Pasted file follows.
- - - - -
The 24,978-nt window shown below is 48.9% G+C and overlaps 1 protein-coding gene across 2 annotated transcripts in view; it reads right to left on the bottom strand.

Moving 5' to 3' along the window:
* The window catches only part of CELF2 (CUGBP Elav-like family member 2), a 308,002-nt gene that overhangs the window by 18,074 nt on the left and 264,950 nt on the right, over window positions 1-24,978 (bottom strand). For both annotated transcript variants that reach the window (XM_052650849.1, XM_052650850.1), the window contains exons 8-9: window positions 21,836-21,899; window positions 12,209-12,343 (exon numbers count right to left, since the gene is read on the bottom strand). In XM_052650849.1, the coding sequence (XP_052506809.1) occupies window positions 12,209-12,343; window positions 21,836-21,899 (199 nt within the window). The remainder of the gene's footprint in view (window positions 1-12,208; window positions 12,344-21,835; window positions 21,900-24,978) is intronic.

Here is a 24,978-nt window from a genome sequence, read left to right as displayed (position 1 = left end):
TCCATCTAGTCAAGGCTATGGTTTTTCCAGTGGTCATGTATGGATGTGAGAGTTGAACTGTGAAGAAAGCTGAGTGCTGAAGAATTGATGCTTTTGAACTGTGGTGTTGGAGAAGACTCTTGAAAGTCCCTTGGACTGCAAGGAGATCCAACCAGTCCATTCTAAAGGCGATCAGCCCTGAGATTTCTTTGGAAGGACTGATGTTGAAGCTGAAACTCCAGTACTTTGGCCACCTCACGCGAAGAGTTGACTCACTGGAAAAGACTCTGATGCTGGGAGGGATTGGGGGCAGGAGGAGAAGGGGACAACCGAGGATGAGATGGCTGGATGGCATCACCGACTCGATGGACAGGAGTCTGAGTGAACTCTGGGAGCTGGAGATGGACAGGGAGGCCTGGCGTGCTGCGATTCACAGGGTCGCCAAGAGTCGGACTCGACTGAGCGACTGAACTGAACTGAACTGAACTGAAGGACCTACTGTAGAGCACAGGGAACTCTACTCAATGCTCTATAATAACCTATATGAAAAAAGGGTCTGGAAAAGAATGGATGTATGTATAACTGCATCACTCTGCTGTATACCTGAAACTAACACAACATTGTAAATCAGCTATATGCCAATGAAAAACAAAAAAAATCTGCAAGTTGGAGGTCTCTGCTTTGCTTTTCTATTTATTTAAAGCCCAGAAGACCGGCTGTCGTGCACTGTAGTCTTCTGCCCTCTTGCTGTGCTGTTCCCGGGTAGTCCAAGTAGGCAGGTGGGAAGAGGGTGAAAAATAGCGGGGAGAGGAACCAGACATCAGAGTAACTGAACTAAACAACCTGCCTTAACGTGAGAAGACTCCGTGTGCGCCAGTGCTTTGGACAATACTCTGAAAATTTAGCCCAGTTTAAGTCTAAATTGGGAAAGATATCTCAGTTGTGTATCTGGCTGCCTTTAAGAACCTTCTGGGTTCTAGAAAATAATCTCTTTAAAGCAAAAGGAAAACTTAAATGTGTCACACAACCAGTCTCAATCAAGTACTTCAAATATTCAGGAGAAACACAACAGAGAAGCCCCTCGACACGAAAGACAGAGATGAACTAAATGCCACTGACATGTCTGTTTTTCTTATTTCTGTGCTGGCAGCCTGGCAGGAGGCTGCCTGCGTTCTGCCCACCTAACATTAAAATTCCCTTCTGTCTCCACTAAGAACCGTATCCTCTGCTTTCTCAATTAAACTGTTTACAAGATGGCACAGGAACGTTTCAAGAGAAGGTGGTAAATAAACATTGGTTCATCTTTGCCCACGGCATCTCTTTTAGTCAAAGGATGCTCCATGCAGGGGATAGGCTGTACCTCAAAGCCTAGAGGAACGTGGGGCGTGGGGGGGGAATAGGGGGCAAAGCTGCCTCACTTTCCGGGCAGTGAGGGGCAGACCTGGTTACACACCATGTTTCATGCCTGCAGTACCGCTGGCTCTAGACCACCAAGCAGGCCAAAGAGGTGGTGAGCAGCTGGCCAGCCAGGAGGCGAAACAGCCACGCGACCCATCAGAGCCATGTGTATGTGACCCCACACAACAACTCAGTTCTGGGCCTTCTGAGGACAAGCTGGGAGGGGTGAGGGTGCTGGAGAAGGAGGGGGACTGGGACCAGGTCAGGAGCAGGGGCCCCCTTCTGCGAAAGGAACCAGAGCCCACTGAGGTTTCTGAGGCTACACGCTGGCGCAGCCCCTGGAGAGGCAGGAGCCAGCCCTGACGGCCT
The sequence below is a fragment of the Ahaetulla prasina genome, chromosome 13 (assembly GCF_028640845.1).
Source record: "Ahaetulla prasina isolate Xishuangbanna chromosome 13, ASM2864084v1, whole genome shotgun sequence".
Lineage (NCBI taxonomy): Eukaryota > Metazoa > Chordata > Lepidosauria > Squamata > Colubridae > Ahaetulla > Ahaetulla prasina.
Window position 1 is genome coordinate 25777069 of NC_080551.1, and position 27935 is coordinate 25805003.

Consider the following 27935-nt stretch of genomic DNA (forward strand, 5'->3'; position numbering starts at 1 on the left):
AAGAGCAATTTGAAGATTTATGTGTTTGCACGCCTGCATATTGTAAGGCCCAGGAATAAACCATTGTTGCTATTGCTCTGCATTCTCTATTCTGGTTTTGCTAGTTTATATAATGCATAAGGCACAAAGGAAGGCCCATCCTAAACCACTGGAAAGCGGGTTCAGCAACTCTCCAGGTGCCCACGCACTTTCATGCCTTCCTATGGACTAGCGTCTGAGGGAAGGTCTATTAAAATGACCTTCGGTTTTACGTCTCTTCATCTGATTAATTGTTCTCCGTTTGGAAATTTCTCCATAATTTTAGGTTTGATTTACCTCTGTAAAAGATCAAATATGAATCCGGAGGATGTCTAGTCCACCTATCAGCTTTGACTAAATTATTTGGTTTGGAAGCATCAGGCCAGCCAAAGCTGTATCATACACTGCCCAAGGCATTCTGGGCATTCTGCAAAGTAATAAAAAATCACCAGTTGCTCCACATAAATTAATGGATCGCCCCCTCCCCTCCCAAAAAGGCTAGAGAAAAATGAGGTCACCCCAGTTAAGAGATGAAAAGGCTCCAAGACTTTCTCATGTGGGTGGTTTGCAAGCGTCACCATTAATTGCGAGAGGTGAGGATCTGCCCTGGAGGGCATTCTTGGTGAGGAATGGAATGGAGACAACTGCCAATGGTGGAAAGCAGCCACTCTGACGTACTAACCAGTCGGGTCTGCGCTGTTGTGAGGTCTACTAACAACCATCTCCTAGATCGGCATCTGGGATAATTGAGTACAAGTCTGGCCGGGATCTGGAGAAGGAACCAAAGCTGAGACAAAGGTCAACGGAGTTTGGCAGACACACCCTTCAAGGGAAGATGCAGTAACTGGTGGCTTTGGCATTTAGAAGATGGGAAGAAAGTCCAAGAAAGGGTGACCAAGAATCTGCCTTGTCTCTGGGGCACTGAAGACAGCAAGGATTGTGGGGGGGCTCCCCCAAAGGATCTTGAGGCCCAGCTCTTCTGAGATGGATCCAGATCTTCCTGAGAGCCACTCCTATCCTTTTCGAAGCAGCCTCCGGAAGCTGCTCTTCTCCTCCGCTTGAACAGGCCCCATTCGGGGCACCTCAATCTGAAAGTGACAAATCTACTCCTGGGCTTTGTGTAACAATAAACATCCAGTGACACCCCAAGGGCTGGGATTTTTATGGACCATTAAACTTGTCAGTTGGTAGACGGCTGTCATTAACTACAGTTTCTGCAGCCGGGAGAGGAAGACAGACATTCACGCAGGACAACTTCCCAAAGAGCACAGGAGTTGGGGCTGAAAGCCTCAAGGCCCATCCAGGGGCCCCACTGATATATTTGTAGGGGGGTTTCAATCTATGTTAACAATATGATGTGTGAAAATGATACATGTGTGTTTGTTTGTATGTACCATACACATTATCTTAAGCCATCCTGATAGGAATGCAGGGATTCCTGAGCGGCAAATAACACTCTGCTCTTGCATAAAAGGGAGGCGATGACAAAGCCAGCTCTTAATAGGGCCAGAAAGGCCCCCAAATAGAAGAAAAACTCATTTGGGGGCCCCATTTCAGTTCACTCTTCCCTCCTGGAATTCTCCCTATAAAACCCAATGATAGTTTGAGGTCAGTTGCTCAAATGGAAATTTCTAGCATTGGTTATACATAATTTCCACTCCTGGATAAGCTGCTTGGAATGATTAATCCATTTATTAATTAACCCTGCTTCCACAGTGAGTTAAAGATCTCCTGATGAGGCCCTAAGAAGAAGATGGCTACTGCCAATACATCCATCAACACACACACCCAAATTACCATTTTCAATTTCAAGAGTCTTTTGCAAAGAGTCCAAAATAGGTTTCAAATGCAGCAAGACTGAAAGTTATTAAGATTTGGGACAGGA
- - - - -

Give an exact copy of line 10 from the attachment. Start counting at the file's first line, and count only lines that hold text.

Consider the following 27935-nt stretch of genomic DNA (forward strand, 5'->3'; position numbering starts at 1 on the left):